Materials: – your Henriksdal slipcovers – fabric paint (I’ve also heard good things about silk screen paint) in the color(s) of your choice (I mixed together 2 colors, and wound up using a total of 22 ounces of paint) – 1 small artist brush – 1 slightly larger brush – a bowl for mixing/holding the paint – a digital image of a pattern that appeals to you – a few small pieces of cardboard (like the size of a matchbox) – a washable fabric pen
Description: Step 1: Create a paper stencil of your pattern. I just printed out a full-page photo of a fabric I liked on typing paper and then cut out the pointed oval shapes with an exacto knife. Now I had a stencil that I could use to create the pattern vertically on my chairs! (I made a few of these stencils since the process of tracing the stencil onto the fabric caused the edges of the stencil to get a little wonky over time.)
Step 2: Trace the stencil onto your fabric. Pick a starting point for your stencil that will act as a guide to keep the repeating pattern level -I chose the seam along the top of the chairs and it worked really well.
Tip: If your pattern will be wrapping around a corner, think about where you want the pattern to stop. As you can see in the photo below, I let the pattern wrap around the top of the chairs from the front to the back, and from the bottom seat cushion onto the lower sides of the chair – but I stopped the pattern at the vertical seam between the front and back of the chair (if that makes sense). Deciding where to break the pattern will help prevent the pattern from meeting up in an unattractive or weird way.
You don’t have to use a fabric pen to trace your pattern, but I highly recommend it – it’s great for those “oops” moments.
Step 3: Mix your paints. Don’t fret if Michael’s doesn’t sell the exact color of fabric paint that you want – you can just mix it up yourself to create a custom color. I mixed 1 part Marine Blue with 2 parts Turquoise to create the deep teal color for my chairs. Tip: When storing my bowl full of paint between painting sessions, I like to cover the bowl with plastic wrap and press down the plastic wrap so that it is touching the paint and the sides of the bowl, and then stick it in the fridge. This helps keep the paint from hardening.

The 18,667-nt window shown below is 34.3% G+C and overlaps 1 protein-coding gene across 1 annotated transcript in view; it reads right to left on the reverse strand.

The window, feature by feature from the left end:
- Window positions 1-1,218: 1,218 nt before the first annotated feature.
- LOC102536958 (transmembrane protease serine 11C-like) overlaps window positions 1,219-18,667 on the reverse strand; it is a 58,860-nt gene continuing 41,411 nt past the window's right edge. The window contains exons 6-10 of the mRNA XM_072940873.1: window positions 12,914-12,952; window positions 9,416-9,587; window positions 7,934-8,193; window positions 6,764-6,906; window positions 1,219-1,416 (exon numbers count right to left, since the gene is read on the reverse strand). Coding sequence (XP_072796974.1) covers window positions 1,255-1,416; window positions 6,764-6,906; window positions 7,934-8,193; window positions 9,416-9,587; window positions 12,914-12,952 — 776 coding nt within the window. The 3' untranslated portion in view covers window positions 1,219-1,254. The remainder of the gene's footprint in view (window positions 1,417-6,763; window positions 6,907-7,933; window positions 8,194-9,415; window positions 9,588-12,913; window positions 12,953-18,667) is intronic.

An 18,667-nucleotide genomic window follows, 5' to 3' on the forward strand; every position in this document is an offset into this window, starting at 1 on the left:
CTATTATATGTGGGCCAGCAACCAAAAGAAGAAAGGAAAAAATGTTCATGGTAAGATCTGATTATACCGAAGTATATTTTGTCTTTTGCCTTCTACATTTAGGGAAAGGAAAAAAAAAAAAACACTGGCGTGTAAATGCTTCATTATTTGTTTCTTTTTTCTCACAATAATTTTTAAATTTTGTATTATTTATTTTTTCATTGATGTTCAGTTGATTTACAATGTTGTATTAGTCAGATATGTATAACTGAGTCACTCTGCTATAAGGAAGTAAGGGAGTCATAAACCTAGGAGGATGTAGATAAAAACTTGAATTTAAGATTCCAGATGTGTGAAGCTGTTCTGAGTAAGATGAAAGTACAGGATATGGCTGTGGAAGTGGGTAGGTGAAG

Step 4: Fill in the stencil with paint. This is the part that takes f.o.r.e.v.e.r. Like for reals. Tip: Here’s what worked best for me – I used the small artists brush to do the outline of 2-3 ovals, then filled them in with the larger brush. Do only a few of them at a time or else the outline will get kind of thick and crusty and you’ll be able to see it even after the paint dries. Using a small brush was great for the outline because it lets you get really crisp lines. Also, when you reach creases in the fabric (like where the back rest meets the seat cushion) those small pieces of cardboard come in handy – just stick them in the crease to keep the paint from smudging.
And that’s it! Easy, right? And since all of this was done using fabric paint the slipcovers are 100% washable. For more info, stop by www.itsgreattobehome.net!
Jules Yap started IKEAHackers.net in 2006 as a personal blog to showcase the most impressive IKEA hacks from all over the world. Since then, she has learned a lot more about power tools and DIY. Her site has helped thousands modify IKEA furniture with step-by-step tutorials, craft projects and home styling.